Fibrodysplasia ossificans progressiva (FOP) or human mannequin is a genetic disorder which, over the course of years, locks up a sufferer’s body making it totally impossible for them to move on their own. The disorder has no known cure and cuts life expectancy down to 41 years.
There are only 700 suffers of FOP in the world today and around 45 of them live in the UK. Amongst those in the UK is 19 year old Louise Wederburn who was diagnosed with the disorder at age three. It’s something she’s lived with for her whole life and as such she’s an immensely positive young woman who has not let FOP stand in the way of what she wants to do.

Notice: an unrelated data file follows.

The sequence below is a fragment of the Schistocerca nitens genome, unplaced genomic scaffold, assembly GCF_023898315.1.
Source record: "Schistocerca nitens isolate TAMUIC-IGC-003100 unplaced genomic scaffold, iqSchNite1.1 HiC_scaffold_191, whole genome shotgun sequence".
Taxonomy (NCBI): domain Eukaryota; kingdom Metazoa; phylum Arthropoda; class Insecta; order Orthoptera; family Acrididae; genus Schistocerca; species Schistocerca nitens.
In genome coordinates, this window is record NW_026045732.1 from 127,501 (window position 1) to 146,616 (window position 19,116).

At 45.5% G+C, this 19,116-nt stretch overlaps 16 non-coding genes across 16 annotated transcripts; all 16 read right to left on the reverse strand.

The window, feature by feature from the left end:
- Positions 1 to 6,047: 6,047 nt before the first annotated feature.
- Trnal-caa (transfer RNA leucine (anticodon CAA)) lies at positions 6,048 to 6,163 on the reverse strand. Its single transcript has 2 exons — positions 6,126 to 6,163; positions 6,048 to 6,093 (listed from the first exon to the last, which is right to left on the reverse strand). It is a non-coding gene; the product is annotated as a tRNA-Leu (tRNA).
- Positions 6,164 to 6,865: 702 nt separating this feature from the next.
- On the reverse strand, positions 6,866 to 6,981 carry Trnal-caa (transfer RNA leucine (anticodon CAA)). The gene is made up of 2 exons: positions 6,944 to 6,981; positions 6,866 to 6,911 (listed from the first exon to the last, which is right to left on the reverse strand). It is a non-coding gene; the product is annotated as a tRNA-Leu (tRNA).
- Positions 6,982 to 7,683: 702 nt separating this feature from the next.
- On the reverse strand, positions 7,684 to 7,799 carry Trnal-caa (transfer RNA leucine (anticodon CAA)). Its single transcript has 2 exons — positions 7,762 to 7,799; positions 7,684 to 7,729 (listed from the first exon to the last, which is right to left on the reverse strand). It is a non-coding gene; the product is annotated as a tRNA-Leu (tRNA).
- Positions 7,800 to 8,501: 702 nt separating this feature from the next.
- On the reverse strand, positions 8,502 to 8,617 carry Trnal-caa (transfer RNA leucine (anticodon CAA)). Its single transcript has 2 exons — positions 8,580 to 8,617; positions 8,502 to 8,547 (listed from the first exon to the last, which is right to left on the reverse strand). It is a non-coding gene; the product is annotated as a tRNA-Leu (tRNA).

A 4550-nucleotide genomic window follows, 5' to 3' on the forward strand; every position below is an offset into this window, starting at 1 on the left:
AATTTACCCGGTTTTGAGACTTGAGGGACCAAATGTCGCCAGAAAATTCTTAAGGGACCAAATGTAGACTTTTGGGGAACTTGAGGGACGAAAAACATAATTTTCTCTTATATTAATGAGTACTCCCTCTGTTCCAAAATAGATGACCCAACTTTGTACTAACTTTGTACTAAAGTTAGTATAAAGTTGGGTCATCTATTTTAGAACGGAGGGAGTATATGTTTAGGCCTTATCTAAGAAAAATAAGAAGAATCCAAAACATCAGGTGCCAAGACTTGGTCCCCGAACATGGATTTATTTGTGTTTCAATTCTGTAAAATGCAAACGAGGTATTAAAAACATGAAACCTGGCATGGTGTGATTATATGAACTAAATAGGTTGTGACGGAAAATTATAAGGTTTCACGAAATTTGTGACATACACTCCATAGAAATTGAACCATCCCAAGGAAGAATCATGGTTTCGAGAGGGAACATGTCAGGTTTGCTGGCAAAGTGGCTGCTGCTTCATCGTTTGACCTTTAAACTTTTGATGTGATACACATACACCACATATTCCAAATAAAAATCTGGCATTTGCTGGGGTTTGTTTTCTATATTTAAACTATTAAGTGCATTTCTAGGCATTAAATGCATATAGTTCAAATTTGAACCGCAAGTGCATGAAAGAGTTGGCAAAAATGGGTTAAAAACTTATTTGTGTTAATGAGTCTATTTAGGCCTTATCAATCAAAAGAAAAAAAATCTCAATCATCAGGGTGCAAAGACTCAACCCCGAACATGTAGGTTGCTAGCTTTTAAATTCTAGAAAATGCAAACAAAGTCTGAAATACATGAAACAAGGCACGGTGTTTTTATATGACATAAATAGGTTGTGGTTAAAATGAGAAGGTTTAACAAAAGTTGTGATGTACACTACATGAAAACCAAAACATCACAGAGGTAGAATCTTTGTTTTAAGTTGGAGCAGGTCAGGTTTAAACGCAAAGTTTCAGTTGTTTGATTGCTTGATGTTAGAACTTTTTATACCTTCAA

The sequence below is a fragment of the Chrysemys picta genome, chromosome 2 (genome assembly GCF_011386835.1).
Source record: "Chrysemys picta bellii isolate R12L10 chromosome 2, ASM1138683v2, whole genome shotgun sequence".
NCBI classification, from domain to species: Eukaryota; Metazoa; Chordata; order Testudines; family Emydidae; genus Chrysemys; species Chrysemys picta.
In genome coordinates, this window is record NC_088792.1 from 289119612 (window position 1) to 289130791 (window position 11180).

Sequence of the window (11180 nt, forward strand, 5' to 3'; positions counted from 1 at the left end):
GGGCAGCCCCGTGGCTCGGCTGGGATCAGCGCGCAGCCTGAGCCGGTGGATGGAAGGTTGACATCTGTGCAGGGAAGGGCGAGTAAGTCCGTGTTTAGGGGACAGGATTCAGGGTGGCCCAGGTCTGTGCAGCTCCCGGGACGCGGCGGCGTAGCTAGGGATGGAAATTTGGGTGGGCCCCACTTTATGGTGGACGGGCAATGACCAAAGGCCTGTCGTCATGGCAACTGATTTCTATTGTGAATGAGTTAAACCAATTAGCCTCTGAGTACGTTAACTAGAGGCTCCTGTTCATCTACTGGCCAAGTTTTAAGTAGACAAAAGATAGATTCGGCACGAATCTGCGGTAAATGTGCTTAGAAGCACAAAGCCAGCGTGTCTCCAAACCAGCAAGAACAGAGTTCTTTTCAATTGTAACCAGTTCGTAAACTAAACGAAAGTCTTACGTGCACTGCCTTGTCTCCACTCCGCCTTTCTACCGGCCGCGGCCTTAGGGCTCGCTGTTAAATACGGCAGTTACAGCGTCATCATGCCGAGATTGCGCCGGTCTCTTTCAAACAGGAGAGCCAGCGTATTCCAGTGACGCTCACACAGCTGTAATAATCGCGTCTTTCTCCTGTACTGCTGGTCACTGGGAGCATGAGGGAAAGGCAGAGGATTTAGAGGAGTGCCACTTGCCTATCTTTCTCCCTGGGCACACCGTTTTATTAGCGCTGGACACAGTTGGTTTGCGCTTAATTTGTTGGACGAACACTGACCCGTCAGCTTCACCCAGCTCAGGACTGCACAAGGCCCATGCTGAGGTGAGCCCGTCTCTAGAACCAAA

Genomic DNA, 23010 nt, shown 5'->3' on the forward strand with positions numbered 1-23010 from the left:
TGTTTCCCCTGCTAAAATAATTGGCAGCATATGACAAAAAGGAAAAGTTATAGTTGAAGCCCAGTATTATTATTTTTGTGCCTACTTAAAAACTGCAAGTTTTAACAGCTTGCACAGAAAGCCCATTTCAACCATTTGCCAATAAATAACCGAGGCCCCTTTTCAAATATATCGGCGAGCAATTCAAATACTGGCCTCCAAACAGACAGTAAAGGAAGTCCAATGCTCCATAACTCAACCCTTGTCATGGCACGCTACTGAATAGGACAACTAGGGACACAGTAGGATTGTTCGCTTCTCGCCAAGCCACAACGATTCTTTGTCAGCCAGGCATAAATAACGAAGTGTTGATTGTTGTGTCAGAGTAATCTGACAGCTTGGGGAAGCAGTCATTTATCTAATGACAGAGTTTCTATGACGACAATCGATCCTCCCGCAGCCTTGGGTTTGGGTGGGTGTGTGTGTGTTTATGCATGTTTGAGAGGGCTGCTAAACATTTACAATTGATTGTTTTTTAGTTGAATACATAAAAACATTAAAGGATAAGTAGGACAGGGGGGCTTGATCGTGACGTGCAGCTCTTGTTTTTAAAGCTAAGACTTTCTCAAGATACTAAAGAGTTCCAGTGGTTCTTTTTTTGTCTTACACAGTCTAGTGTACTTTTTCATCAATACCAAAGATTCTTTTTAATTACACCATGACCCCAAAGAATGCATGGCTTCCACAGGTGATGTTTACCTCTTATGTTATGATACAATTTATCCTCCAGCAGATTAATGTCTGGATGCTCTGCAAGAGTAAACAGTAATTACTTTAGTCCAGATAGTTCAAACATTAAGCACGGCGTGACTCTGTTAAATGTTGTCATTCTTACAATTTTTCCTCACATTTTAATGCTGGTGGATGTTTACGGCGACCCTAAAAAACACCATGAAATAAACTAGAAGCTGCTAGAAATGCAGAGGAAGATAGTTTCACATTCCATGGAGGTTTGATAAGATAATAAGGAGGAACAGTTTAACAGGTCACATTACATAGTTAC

It’s often in the very cruellest of circumstances that we find the most inspiring of tails. Louise is definitely one of these. She’s doing what she wants in spite of a disorder which will eventually leave her frozen in place. When you compare your problems to hers, who do you think is worse off? And yet, she doesn’t complain, she just gets on with it. There’s a lot we can learn from her.
FOP attacks the muscles in a bodies joints, slowly turning them to bone. Louise’s arms are already locked in place, along with her spine. The rest of her body could lock at any time and every bump and jolt that she receives hastens the process along. Eventually a sufferer will need to use a vertical wheelchair for mobility and will become incapable of looking after themselves.